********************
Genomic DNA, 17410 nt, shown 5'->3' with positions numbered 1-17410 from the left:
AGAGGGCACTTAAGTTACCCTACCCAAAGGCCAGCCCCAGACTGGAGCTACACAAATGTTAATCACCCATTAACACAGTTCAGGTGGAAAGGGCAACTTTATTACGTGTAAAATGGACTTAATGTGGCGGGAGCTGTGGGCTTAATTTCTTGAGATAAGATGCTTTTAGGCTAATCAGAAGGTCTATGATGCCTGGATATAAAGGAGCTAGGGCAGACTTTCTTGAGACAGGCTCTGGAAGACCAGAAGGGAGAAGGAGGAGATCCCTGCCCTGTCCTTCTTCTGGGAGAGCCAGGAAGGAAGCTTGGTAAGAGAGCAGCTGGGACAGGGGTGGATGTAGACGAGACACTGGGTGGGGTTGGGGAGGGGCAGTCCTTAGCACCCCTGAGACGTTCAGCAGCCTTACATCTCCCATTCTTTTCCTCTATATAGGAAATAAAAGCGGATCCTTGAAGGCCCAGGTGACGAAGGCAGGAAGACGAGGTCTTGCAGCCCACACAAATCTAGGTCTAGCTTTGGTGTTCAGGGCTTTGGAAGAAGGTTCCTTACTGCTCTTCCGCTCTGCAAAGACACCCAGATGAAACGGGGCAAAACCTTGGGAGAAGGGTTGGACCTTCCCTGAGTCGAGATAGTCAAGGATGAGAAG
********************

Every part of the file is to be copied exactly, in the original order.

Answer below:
Genomic DNA, 17410 nt, shown 5'->3' with positions numbered 1-17410 from the left:
AGAGGGCACTTAAGTTACCCTACCCAAAGGCCAGCCCCAGACTGGAGCTACACAAATGTTAATCACCCATTAACACAGTTCAGGTGGAAAGGGCAACTTTATTACGTGTAAAATGGACTTAATGTGGCGGGAGCTGTGGGCTTAATTTCTTGAGATAAGATGCTTTTAGGCTAATCAGAAGGTCTATGATGCCTGGATATAAAGGAGCTAGGGCAGACTTTCTTGAGACAGGCTCTGGAAGACCAGAAGGGAGAAGGAGGAGATCCCTGCCCTGTCCTTCTTCTGGGAGAGCCAGGAAGGAAGCTTGGTAAGAGAGCAGCTGGGACAGGGGTGGATGTAGACGAGACACTGGGTGGGGTTGGGGAGGGGCAGTCCTTAGCACCCCTGAGACGTTCAGCAGCCTTACATCTCCCATTCTTTTCCTCTATATAGGAAATAAAAGCGGATCCTTGAAGGCCCAGGTGACGAAGGCAGGAAGACGAGGTCTTGCAGCCCACACAAATCTAGGTCTAGCTTTGGTGTTCAGGGCTTTGGAAGAAGGTTCCTTACTGCTCTTCCGCTCTGCAAAGACACCCAGATGAAACGGGGCAAAACCTTGGGAGAAGGGTTGGACCTTCCCTGAGTCGAGATAGTCAAGGATGAGAAG